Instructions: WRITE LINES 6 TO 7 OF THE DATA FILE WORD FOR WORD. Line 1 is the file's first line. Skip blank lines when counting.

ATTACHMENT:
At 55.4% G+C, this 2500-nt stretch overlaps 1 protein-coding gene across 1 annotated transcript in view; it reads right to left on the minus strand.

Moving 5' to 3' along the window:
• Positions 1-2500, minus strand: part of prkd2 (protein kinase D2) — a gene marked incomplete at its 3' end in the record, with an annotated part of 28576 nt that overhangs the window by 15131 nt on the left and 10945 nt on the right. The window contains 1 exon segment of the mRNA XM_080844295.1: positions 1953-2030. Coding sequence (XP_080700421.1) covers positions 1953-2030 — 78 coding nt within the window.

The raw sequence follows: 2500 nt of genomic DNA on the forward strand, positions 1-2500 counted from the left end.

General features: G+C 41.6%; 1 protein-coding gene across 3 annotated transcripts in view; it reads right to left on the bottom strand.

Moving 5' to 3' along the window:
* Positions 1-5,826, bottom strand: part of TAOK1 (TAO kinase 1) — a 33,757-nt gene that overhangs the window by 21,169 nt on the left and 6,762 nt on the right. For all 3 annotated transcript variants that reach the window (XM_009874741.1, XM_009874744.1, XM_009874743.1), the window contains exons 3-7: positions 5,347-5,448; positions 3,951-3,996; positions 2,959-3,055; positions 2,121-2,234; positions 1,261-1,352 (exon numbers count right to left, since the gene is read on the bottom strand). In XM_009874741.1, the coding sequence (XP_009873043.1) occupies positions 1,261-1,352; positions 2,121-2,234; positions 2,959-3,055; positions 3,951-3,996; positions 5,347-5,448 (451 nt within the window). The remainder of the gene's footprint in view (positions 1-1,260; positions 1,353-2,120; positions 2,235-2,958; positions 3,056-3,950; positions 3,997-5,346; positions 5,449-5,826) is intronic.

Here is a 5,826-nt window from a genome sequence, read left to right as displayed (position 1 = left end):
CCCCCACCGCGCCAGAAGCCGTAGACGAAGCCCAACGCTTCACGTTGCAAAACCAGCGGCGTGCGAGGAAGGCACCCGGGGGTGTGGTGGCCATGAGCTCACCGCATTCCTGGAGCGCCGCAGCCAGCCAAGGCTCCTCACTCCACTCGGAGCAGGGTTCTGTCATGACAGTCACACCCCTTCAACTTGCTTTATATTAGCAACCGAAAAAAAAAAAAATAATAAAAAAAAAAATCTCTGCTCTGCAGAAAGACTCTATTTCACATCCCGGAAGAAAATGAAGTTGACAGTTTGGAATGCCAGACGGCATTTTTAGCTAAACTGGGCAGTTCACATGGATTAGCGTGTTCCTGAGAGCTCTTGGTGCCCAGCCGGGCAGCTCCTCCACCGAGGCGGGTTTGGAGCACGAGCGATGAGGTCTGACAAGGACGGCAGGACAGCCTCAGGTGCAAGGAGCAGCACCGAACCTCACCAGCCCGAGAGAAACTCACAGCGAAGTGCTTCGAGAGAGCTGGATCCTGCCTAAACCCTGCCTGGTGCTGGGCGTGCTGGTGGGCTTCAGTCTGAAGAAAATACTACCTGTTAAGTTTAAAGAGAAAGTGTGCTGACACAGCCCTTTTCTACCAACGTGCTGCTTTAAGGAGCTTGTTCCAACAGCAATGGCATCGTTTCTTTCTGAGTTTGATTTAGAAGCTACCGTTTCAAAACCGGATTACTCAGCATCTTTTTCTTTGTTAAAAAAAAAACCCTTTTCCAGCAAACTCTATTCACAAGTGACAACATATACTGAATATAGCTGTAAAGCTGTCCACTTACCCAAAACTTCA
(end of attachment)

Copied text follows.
Moving 5' to 3' along the window:
* Positions 1-5,826, bottom strand: part of TAOK1 (TAO kinase 1) — a 33,757-nt gene that overhangs the window by 21,169 nt on the left and 6,762 nt on the right. For all 3 annotated transcript variants that reach the window (XM_009874741.1, XM_009874744.1, XM_009874743.1), the window contains exons 3-7: positions 5,347-5,448; positions 3,951-3,996; positions 2,959-3,055; positions 2,121-2,234; positions 1,261-1,352 (exon numbers count right to left, since the gene is read on the bottom strand). In XM_009874741.1, the coding sequence (XP_009873043.1) occupies positions 1,261-1,352; positions 2,121-2,234; positions 2,959-3,055; positions 3,951-3,996; positions 5,347-5,448 (451 nt within the window). The remainder of the gene's footprint in view (positions 1-1,260; positions 1,353-2,120; positions 2,235-2,958; positions 3,056-3,950; positions 3,997-5,346; positions 5,449-5,826) is intronic.